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Broncos face tough test in Townsville

The Brisbane Broncos will have to conjure an almighty effort to beat the North Queensland Cowboys in Townsville.

As it stands right now, the Cowboys are one of the form teams in the game. They have significantly improved many aspects of their game from 2011 and are playing with the grittiness and determination required to succeed in September.

North Queensland coach Neil Henry has invested much time and energy fine-tuning his team in the lead up to season 2012, most notably their defensive capabilities. Last year the Cowboys had 80 tries scored against them and Henry was very keen to see that number drop closer to 60 in the current season.

While the team didn't quite hit the lower number, there has definitely been improvement and not just in the Cowboys' defensive structure and execution, but also in their attitude.

And when a team with the point-scoring ability and attacking flair of the Cowboys can nail what they do without the ball, they all of a sudden become very difficult to beat.

So what of the Cowboys' attack? Why are they the best attacking side in the competition?


When the Cowboys have the ball they are relatively unstructured. In a game today where most sides play to a highly choreographed game plan, Johnathan Thurston and Matt Bowen more often than not play what they see, not what they've practiced.

Young halfback Michael Morgan has been introduced into the mix and is playing well but more importantly, he knows his role when the Thurston/Bowen magic act takes the stage. The end result when these three men come together is a shifting, changing and unpredictable playmaking combination that is unlike anything else in the NRL.

Toughness in the middle is also non-issue for the Cowboys. With an all-Australian front row pairing, an underrated back row playing out of their skin and a wily, experienced dummy half, North Queensland are pretty much the complete package.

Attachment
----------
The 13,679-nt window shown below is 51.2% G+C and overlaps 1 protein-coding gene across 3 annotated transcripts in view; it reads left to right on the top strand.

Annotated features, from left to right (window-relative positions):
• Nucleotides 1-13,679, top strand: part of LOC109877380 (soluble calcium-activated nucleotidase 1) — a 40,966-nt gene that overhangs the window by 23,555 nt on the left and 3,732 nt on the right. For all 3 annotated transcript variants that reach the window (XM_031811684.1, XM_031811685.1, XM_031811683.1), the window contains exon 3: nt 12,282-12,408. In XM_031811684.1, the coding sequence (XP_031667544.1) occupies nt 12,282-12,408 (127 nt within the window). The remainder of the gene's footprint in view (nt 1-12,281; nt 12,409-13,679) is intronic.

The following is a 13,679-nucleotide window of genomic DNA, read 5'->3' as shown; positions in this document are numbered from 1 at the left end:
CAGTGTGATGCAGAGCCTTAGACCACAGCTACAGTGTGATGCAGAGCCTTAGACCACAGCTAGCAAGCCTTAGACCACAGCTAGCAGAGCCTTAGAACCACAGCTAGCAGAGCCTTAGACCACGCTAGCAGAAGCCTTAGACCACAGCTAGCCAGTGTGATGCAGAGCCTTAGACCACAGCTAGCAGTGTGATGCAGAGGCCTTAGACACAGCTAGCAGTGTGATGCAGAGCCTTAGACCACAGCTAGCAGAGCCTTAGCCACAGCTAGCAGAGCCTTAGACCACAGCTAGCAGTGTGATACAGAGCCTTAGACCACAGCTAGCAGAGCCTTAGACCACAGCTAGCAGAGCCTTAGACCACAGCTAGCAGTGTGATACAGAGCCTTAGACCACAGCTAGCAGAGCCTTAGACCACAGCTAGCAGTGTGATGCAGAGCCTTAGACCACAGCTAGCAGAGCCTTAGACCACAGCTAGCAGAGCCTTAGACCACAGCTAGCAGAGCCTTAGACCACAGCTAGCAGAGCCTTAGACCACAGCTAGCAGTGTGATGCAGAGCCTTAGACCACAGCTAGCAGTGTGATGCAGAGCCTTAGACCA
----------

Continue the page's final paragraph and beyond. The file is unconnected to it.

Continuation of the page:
Now you'd think with a rap like I've just given the Cowboys they couldn't possibly be beaten, not least by a side who limped into the finals. But when you're up against the Brisbane Broncos, a club with a rich history of finals success and a never say die culture, victory is never a sure thing.

There can be no denying that the past two months for the Broncos have been less than satisfactory. But despite the fact they've only managed a single victory in their last seven games, this is a side that is littered with Origin and Test stars. Big match players win big games and the Broncos have a stack of them.

It also can't be ignored that Brisbane made life very difficult for two of the top four sides in Melbourne and Canterbury-Bankstown while on their losing run. I realise they were still losses but I saw enough in these two games to know that the fighting spirit at Red Hill is still alive and well.

So where have the Broncos been falling short?

I believe the answer actually lies in the Broncos greatest strength; their intensity and physicality in the contest.

Brisbane utilise a game plan that is very simple. But it works well because most of the time it is executed with real ferocity and urgency. You mostly know what's coming when you're playing the Broncos, but the relentless intensity of how they play wears you down.

However, this approach fails when the speed and physicality of the Broncos play cannot be sustained for long enough periods of time. The impact of their game plan becomes greatly diminished because simplicity without punch and pace is far too easy to read and counter.

The killer blow for the Broncos in 2012 is they simply do not have the same quality of genius playmakers they've been blessed with in past seasons. You know, the ones like Allan Langer and Darren Lockyer, who can create something from nothing to get a team back to into the game when all appears lost.

Justin Hodges can be brilliant but he plays in a position that gives him less opportunity to singularly influence the outcome of a game like a hooker, halfback, five-eighth or fullback can.

Now the Broncos might not have that type of player, but the Cowboys definitely do.

This is why I believe the result in the Cowboys v Broncos game will come down to two things. Can the Broncos play at a high enough intensity for long enough periods to break the Cowboys hearts? Or can the Cowboys nullify the Broncos physicality and return serve with the match- winning brilliance of Thurston and Bowen?

Whatever the result, rest assured the Queensland derby in week one of the NRL finals will be an absolute cracker. I know history will tell us that teams who finish in the bottom half of the eight can't win a grand final but I get the feeling whoever wins this one is a big chance of going all the way in 2012.

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